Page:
“A dear friend of mine who was quite a lover of the chase, told me the following story: ‘Rising early one morning,’ he said, ‘I heard the baying of a score of deerhounds in pursuit of their quarry. Looking away to a broad, open field in front of me, I saw a young fawn making its way across, and giving signs, moreover, that its race was well-nigh run. Reaching the rails of the enclosure, it leaped over and crouched within ten feet from where I stood. A moment later two of the hounds came over, when the fawn ran in my direction and pushed its head between my legs. I lifted the little thing to my breast, and, swinging round and round, fought off the dogs. I felt, just then, that all the dogs in the West could not, and should not capture that fawn after its weakness had appealed to my strength.’ So is it, when human helplessness appeals to Almighty God. Well do I remember when the hounds of sin were after my soul, until, at last, I ran into the arms of Almighty God.”—A. C. Dixon.
IN any study of the principles, and procedure of prayer, of its activities and enterprises, first place, must, of necessity, be given to faith. It is the initial quality in the heart of any man who essays to talk to the Unseen. He must, out of sheer helplessness, stretch forth hands of faith. He must believe, where he cannot prove. In the ultimate issue, prayer is simply faith, claiming its natural yet marvellous prerogatives—faith taking possession of its illimitable inheritance. True godliness is just as true, steady, and persevering in the realm of faith as it is in the province of prayer. Moreover: when faith ceases to pray, it ceases to live.
Faith does the impossible because it brings God to undertake for us, and nothing is impossible with God. How great—without qualification or limitation—is the power of faith! If doubt be banished from the heart, and unbelief made stranger there, what we ask of God shall surely come to pass, and a believer hath vouchsafed to him “whatsoever he saith.”
Prayer projects faith on God, and God on the world. Only God can move mountains, but faith and prayer move God. In His cursing of the fig-tree our Lord demonstrated His power. Following that, He proceeded to declare, that large powers were committed to faith and prayer, not in order to kill but to make alive, not to blast but to bless.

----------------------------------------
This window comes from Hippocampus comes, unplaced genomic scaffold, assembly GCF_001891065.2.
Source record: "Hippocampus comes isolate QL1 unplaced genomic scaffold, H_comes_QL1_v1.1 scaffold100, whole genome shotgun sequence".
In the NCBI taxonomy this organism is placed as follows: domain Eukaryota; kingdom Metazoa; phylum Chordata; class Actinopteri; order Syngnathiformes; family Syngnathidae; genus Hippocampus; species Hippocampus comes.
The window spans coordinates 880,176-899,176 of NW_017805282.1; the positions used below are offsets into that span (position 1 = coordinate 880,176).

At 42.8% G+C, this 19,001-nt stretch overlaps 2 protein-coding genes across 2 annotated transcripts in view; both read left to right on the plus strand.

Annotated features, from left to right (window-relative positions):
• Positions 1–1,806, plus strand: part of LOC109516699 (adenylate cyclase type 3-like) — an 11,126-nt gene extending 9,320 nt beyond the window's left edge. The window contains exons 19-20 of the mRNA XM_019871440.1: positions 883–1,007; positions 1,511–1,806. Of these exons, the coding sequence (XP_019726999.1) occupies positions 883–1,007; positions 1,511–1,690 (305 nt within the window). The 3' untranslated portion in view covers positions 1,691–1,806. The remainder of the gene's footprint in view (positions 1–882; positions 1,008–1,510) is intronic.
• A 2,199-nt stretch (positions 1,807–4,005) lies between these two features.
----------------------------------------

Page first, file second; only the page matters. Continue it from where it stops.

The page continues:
At this point in our study, we turn to a saying of our Lord, which there is need to emphasize, since it is the very keystone of the arch of faith and prayer.
“Therefore I say unto you, What things soever ye desire when ye pray, believe that ye receive them, and ye shall have them.”
We should ponder well that statement—“Believe that ye receive them, and ye shall have them.” Here is described a faith which realizes, which appropriates, which takes. Such faith is a consciousness of the Divine, an experienced communion, a realized certainty.
Is faith growing or declining as the years go by? Does faith stand strong and four square, these days, as iniquity abounds and the love of many grows cold? Does faith maintain its hold, as religion tends to become a mere formality and worldliness increasingly prevails? The enquiry of our Lord, may, with great appropriateness, be ours. “When the Son of Man cometh,” He asks, “shall He find faith on the earth?” We believe that He will, and it is ours, in this our day, to see to it that the lamp of faith is trimmed and burning, lest He come who shall come, and that right early.
Faith is the foundation of Christian character and the security of the soul. When Jesus was looking forward to Peter’s denial, and cautioning him against it, He said unto His disciple:
“Simon, Simon, behold, Satan hath desired to have you, to sift you as wheat; but I have prayed for thee, that thy faith fall not.”
Our Lord was declaring a central truth; it was Peter’s faith He was seeking to guard; for well He knew that when faith is broken down, the foundations of spiritual life give way, and the entire structure of religious experience falls. It was Peter’s faith which needed guarding. Hence Christ’s solicitude for the welfare of His disciple’s soul and His determination to fortify Peter’s faith by His own all-prevailing prayer.
In his Second Epistle, Peter has this idea in mind when speaking of growth in grace as a measure of safety in the Christian life, and as implying fruitfulness.
“And besides this,” he declares, “giving diligence, add to your faith virtue; and to virtue knowledge; and to knowledge temperance; and to temperance patience; and to patience godliness.”
Of this additioning process, faith was the starting-point—the basis of the other graces of the Spirit. Faith was the foundation on which other things were to be built. Peter does not enjoin his readers to add to works or gifts or virtues but to faith. Much depends on starting right in this business of growing in grace. There is a Divine order, of which Peter was aware; and so he goes on to declare that we are to give diligence to making our calling and election sure, which election is rendered certain adding to faith which, in turn, is done by constant, earnest praying. Thus faith is kept alive by prayer, and every step taken, in this adding of grace to grace, is accompanied by prayer.